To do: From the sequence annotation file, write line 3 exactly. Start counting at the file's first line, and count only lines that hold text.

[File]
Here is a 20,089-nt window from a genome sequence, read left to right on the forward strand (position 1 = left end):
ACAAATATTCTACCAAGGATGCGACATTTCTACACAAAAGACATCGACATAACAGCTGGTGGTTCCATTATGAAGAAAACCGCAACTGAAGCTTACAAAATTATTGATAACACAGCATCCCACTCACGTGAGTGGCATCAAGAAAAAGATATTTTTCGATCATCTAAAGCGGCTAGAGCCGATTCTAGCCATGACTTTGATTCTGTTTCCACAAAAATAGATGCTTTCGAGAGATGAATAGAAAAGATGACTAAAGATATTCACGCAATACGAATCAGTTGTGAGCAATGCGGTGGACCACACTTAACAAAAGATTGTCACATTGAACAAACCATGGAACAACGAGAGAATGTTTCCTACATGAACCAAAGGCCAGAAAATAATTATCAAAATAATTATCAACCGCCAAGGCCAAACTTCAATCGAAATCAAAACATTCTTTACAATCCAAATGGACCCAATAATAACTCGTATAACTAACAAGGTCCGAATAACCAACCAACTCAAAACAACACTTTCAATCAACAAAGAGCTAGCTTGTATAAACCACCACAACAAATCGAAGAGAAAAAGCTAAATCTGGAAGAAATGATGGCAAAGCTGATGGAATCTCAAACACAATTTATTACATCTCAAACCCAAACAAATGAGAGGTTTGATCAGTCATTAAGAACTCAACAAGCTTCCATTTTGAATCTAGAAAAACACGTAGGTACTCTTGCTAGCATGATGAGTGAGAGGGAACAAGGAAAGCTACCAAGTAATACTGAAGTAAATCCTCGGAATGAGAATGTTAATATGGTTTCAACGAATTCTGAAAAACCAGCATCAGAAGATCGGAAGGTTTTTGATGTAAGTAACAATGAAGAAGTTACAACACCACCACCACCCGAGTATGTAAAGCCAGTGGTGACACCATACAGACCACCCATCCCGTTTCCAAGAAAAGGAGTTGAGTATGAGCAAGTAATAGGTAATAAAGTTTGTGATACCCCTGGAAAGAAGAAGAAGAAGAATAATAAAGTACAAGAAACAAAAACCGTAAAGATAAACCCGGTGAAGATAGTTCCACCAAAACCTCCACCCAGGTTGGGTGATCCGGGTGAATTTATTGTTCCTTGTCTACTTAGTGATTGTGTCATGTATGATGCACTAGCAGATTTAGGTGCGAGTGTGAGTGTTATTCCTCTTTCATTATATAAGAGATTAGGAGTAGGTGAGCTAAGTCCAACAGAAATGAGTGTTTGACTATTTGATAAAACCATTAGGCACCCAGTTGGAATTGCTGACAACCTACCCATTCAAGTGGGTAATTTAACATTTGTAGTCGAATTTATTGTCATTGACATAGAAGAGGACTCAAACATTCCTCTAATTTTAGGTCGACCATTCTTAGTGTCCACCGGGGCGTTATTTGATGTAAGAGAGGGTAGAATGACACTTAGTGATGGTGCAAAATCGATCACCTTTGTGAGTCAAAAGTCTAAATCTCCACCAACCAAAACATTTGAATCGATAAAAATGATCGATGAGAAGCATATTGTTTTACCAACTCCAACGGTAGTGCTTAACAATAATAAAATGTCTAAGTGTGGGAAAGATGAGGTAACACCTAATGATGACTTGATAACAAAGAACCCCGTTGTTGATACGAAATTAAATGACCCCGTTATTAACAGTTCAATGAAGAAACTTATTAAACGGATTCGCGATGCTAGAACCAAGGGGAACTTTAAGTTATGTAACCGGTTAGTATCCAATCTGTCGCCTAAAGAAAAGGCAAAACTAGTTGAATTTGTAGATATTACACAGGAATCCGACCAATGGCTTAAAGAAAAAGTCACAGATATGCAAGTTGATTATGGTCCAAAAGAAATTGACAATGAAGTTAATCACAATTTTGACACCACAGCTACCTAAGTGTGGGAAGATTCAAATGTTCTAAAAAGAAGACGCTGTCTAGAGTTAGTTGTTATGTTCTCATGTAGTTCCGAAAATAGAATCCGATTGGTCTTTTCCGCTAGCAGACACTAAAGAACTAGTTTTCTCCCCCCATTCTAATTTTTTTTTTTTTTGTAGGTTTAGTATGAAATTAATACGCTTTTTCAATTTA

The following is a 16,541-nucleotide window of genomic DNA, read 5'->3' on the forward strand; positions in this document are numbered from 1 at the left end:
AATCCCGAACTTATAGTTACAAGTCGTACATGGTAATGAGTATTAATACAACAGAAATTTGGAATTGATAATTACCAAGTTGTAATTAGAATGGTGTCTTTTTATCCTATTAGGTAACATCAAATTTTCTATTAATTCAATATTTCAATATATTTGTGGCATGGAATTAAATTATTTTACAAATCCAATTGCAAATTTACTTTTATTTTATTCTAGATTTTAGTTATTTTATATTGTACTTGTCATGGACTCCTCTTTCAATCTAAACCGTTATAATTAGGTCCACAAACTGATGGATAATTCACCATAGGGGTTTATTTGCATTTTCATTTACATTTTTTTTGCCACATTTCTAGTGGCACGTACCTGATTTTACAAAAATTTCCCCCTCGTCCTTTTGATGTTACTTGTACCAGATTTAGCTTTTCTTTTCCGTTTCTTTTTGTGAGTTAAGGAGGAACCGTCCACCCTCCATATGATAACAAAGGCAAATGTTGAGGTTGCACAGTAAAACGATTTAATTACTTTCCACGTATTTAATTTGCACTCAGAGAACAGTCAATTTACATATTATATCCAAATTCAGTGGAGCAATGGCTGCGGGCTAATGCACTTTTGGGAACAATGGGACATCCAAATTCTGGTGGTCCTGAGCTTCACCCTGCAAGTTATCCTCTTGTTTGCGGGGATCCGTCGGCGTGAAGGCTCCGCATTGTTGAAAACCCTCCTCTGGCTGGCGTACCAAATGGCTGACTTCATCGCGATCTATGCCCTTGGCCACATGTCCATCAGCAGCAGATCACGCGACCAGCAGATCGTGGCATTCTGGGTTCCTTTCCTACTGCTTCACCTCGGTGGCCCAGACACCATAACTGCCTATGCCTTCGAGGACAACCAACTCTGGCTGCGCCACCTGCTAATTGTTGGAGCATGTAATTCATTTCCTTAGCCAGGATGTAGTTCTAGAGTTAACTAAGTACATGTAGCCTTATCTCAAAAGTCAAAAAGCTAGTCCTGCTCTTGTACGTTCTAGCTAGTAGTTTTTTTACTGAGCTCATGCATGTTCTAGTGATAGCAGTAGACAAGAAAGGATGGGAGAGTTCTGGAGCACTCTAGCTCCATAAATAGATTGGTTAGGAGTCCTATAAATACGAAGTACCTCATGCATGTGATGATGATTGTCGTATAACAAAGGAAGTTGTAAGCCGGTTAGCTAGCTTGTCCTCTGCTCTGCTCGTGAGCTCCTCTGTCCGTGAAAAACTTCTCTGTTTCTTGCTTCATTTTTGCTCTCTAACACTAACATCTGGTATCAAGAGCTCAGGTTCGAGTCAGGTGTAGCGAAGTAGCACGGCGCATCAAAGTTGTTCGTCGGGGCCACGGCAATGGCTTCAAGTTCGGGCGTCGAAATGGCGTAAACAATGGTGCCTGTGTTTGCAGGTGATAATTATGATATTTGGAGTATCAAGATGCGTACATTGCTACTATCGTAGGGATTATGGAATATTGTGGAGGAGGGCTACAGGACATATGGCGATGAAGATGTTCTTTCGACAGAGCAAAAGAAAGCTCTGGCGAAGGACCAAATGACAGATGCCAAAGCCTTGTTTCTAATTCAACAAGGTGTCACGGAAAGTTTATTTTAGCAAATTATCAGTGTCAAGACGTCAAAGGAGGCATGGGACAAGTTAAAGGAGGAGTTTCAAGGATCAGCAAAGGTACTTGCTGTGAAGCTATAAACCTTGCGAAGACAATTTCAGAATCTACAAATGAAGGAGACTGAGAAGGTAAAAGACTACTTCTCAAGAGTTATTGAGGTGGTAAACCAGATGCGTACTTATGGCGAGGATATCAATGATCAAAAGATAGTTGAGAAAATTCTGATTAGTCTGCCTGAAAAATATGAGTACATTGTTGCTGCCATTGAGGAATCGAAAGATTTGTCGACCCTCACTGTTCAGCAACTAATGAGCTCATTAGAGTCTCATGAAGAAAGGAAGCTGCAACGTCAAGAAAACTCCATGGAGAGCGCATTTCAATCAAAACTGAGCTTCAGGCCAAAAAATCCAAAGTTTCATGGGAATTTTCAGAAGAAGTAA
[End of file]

The following is a 16,541-nucleotide window of genomic DNA, read 5'->3' on the forward strand; positions in this document are numbered from 1 at the left end: